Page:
The hippocampus, the part of the brain that affects judgment, is especially vulnerable. As a result, a youth under the influence is more likely to make risky decisions, including engaging in violence, sexual activity or drinking and driving. Alcohol-related fatalities are the leading cause of death among teens, accounting for more than 5000 deaths in the US each year. But it is preventable.

If you are a parent of a teen, talk to them about the dangers of drinking alcohol. If you are a heavy drinker, set an example by reducing your consumption. If you have alcohol in your home, make sure it is not easily accessible to youth. Never provide alcohol to or purchase it for minors. Help protect youth and their beautiful minds from the dangers of alcohol.

Swiss cheese is delicious, but nobody wants one for a brain.

August 25, 2008

(Perhaps you are wondering why an article on alcohol on a peace-oriented blog. Hopefully this stat will help: 60% to 80% of all violent crime is alcohol-related.)

http://www.sirc.org/publik/alcohol_related_violence2.shtml

 

Posted in Longreads and Essays

Witness For Peace

In advocating for more peaceful play among children, especially boys, I realize that I have gotten stuck.

I keep searching for data that backs up my claim that violent play creates violent children, or at least their greater acceptance of violence within our society. Like anyone advocating for societal change, I gather facts to back up my claim. The research is out there but the other side claims they have conflicting data, and then the argument can quickly degenerate into little more than “he said, she said.”

I played such games when I was a boy and look at me. I grew up fine. Heck, I’m writing a Peace blog!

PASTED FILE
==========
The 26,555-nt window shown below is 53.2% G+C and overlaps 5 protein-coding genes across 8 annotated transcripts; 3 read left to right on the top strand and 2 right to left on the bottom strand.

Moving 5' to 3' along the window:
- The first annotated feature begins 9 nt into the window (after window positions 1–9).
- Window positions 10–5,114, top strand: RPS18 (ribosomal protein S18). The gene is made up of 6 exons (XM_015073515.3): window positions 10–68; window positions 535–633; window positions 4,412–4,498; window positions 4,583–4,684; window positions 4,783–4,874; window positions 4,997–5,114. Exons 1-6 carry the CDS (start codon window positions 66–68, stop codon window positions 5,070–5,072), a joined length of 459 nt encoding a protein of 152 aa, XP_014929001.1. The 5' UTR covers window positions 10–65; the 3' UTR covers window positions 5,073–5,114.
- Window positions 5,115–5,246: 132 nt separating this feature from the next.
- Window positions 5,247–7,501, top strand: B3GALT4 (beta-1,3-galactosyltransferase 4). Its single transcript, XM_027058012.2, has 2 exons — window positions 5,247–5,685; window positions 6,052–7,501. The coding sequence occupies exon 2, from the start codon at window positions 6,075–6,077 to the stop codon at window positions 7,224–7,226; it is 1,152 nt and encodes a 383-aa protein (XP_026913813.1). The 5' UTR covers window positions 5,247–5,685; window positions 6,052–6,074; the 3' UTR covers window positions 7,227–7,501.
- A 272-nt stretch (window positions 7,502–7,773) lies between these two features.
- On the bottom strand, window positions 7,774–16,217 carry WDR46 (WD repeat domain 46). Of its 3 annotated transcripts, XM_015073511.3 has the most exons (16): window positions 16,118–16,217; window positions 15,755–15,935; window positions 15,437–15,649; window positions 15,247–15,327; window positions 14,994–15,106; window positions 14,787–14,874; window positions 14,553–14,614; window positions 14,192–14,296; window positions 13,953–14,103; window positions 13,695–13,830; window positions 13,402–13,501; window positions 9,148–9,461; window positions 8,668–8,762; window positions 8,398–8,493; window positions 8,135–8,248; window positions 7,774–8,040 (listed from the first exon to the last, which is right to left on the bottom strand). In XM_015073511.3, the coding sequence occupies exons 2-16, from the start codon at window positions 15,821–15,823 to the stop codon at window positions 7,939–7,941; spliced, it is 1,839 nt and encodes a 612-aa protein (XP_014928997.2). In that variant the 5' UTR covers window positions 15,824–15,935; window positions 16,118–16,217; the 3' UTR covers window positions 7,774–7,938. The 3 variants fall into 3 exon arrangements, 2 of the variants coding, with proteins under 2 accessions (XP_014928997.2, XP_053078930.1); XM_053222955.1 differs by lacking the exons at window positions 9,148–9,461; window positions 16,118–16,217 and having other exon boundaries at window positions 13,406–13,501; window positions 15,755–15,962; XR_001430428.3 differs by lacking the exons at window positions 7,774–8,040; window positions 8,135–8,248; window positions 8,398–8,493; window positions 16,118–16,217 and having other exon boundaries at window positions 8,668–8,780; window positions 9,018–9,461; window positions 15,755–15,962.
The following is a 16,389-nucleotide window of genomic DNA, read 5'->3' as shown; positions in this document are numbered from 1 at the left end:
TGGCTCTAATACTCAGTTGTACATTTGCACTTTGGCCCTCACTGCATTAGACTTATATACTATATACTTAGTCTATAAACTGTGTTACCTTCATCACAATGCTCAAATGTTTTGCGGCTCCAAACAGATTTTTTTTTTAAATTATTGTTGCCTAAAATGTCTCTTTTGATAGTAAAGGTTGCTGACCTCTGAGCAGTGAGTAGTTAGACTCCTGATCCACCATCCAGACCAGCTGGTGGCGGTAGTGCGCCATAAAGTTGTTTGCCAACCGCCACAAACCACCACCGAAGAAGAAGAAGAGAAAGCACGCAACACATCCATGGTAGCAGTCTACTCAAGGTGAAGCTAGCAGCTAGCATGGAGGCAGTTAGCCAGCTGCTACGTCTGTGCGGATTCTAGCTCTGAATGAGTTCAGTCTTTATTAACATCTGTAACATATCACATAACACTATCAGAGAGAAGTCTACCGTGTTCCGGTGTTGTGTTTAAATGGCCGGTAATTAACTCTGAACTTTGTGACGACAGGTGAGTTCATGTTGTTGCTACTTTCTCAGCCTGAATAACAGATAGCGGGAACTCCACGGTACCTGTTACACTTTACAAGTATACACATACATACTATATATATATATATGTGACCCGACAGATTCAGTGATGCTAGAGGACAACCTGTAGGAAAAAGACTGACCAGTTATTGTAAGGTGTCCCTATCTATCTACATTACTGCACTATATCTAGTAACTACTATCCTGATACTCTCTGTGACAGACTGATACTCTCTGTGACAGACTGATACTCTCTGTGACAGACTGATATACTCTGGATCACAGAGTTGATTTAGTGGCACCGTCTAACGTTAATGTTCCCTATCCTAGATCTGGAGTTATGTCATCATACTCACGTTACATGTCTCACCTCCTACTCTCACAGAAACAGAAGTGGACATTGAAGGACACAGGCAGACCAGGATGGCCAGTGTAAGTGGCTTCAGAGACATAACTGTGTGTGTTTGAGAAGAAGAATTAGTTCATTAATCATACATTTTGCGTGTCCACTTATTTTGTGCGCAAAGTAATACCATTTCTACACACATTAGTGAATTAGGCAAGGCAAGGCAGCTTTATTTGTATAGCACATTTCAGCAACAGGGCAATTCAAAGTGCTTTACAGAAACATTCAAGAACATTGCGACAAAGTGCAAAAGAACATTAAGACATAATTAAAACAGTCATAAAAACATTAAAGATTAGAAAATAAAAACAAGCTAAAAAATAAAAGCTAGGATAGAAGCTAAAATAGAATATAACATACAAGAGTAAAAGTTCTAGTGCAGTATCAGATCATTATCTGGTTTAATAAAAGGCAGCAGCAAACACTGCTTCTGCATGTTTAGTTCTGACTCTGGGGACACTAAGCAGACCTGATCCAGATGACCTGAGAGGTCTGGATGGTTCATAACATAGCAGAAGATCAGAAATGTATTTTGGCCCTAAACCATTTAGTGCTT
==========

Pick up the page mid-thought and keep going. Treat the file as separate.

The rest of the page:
I had bottle rocket wars with my former bully turned friend (see my earlier post). My cousins and I had rubber band gun battles (guns made by my conservative Mennonite grandfather nonetheless – a subject for another post). Another buddy and I would blow up military plane models with firecrackers (though I did gather the pieces, take them home, and try to reassemble them with paint and cardboard). My cousins and I played many marathon games of Risk long into the early hours of day (we did tell our aunts and uncles when they questioned us that we were missionaries spreading the Gospel to the world – another future blog post subject). I played various violent video games, from the early Atari attempts to those on the PC.

While such boyhood war games did not keep me from being the peacemaker that I am trying to be, I do believe that they had an influence on why I am still attracted to violent stories in the newspaper, why I am fascinated by war, why the fires of rage still threaten to rise up from within. I am still far from the peaceful man that I wish to be.